On most days, Jasmine Tea Schnauzer and I walk in the park. The two-mile loop winds through the a dense forest of live oak, persimmon, limestone, and cactus. A crushed granite path crunches beneath our feet. It’s secluded, but we’re never alone. We have friends–joggers, bikers, and other dog walkers. Beanie, the English Bulldog, is enamoured with Jaz. Teddy, the Yorkie, isn’t.
This plot of real estate could have been the setting for a John Wayne movie. Now, it’s in the middle the city, a hold out from a by-gone time. Dairy cattle grazed here not long ago. The original owner, a widow living alone, wouldn’t sell to the developers who tacked up cardboard apartment buildings along the main drag. The dairy went under, but the land was valuable. A bank sent out a man to corral the cows and convince the lady to sell. He was inept. She was smart. She wanted to stay in her clapboard farm-house. He failed like one of those slick visitors to Green Acres or Petticoat Junction or Mayberry. A local judge convinced her to will the farm to the city.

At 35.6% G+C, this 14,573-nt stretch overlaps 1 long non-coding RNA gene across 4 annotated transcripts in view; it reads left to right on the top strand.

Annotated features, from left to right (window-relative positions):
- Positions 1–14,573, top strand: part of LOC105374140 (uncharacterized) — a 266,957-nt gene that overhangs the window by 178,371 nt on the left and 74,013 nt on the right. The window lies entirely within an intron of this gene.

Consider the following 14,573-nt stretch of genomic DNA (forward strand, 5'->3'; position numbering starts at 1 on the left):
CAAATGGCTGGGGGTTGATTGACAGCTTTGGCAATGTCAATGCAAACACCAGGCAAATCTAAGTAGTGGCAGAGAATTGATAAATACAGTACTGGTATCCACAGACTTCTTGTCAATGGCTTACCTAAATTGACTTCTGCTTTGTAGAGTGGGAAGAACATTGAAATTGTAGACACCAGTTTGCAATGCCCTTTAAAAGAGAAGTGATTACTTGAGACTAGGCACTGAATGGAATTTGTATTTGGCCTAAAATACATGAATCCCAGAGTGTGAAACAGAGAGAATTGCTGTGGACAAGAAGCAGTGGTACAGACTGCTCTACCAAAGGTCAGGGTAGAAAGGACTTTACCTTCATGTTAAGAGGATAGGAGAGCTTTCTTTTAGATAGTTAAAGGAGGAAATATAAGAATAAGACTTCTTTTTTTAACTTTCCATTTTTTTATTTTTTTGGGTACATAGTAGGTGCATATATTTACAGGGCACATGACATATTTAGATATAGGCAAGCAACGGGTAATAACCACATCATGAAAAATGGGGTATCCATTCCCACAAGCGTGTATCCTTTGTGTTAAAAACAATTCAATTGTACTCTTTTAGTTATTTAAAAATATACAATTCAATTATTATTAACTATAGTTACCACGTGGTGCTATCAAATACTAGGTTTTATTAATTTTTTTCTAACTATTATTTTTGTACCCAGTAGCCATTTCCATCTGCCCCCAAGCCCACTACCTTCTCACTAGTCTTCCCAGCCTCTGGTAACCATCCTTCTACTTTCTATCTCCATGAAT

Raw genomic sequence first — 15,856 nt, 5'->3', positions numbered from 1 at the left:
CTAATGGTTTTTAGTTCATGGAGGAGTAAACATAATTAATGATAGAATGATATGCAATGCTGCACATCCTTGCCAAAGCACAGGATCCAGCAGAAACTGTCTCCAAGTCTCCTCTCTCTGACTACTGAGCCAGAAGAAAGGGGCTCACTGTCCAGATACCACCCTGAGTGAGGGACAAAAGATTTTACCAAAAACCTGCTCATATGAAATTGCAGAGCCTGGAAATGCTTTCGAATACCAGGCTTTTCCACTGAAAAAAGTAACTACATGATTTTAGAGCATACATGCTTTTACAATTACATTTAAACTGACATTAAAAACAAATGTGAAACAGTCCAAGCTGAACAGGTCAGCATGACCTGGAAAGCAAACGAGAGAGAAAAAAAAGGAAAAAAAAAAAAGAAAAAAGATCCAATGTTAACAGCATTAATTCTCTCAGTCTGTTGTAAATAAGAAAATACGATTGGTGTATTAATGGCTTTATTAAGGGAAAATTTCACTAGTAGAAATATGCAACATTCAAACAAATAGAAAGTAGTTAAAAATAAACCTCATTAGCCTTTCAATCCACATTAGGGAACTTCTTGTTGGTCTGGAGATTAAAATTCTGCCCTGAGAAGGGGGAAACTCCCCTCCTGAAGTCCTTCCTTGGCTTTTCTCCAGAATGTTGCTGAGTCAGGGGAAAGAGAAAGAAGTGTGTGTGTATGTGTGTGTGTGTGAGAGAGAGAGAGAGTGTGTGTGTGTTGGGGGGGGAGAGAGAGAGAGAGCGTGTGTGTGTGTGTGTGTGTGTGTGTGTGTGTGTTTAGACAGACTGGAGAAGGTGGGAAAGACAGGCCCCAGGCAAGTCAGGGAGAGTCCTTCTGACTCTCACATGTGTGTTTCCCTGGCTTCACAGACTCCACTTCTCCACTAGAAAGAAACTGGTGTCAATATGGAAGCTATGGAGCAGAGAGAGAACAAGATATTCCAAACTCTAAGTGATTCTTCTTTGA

This is where I saw the Hepatic Tanager. He shouldn’t live here. It’s too far east, a little too far north, and usually, too humid. Chalk that up to climate change. Smaller than a cardinal, the bird sings a familiar song, a long single note.
Isn’t it great? She wouldn’t take the money.